The conspiracy behind the Capitol assault 'isn't over'

American democracy, which trembled during the attack on Congress by supporters of Donald Trump, is still "in danger", will alert the head of a parliamentary committee during the presentation Thursday of its first conclusions on the responsibility of the former president in the assault on January 6, 2021.

The conspiracy behind the Capitol assault 'isn't over'

American democracy, which trembled during the attack on Congress by supporters of Donald Trump, is still "in danger", will alert the head of a parliamentary committee during the presentation Thursday of its first conclusions on the responsibility of the former president in the assault on January 6, 2021.

• To read also: Assault of the Capitol: the conclusions on the role of Donald Trump revealed

• Read also: Democracy and its weaknesses highlighted at the Summit of the Americas

A man with buffalo horns wandering through the corridors of the American Congress, elected officials crawling on the ground with gas masks... The assault on the Capitol marked history.

After nearly a year of investigation, the so-called 6 January commission promises to reveal how the chaos of that day “was the result of a coordinated campaign to overturn the result of the 2020 presidential election and prevent the transfer of power from Donald Trump to Joe Biden”.

And how these threats to American democracy are still ongoing.

“Our democracy is still in danger. The conspiracy to counter the will of the people is not over”, declared the elected Bennie Thompson according to excerpts from his speech published by the commission.

For nearly a year, this group of elected officials -- seven Democrats and two Republicans -- has heard more than 1,000 witnesses, including two children of the former president, and sifted through 140,000 documents to shed light on the facts and gestures of Donald Trump before, during and after this event which shook American democracy.

Text messages, draft decrees and tweets from the former president in support, a series of lawyers and witnesses will present the different scenarios envisaged by the former president and his entourage to change the course of the 2020 presidential election, until the storming of the Capitol on January 6, 2021.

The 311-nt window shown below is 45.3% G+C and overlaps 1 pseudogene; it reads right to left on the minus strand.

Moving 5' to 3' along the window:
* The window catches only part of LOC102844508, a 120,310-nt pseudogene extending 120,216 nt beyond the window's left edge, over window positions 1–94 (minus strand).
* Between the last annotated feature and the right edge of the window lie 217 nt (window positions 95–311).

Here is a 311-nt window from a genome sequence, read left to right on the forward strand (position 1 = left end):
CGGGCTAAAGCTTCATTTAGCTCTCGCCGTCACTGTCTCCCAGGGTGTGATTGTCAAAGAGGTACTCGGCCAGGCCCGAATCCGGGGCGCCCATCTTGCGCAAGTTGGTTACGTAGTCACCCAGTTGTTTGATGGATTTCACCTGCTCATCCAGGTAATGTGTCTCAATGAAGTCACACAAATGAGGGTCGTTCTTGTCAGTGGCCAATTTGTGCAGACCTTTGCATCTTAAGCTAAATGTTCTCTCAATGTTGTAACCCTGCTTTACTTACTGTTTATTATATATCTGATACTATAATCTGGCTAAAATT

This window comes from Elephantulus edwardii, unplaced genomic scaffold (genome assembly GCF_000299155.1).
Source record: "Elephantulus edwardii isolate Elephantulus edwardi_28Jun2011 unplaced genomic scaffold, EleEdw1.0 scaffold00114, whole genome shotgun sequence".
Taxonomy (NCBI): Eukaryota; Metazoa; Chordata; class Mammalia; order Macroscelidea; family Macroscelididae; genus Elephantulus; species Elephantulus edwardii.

On this cold winter day, thousands of his supporters gathered in Washington to denounce the result of the 2020 election which had seen the ex-real estate magnate lose. A crowd had stormed the headquarters of the US Congress, sending shock waves around the world.

Capitol Police officer Caroline Edwards, “the first member of law enforcement to be injured by rioters” on January 6, as well as documentary writer Nick Quested, whose team was following the far-right militia of the “Proud Boys” during the attack, will be the first witnesses of this hearing.

Many Americans will find out "for the first time" what really happened on January 6, President Joe Biden said Thursday.

The commission's revelations will be broadcast live on many news channels continuously, but shunned by the most conservative media -- another illustration of the deep political fault line that has divided the United States since this attack.

Because a year and a half after the assault on the Capitol, millions of supporters of Donald Trump remain firmly convinced that the 2020 election was marred by fraud. And this, despite the overwhelming evidence to the contrary.

The main interested party, Donald Trump, once again praised this day Thursday, assuring that the assault on Capitol Hill was the “greatest movement in history to make America great again”.

Supporters of the House Committee say its work is essential to ensuring that one of the darkest episodes in American history is never repeated.

But the majority of Republicans reject its work, the leader of the conservatives in the House of Representatives, Kevin McCarthy, denouncing the commission “the most political and the least legitimate in the history of the United States”.

His party has already promised to bury the work of this commission if it were to take control of the Chamber during the mid-term legislative elections in November.

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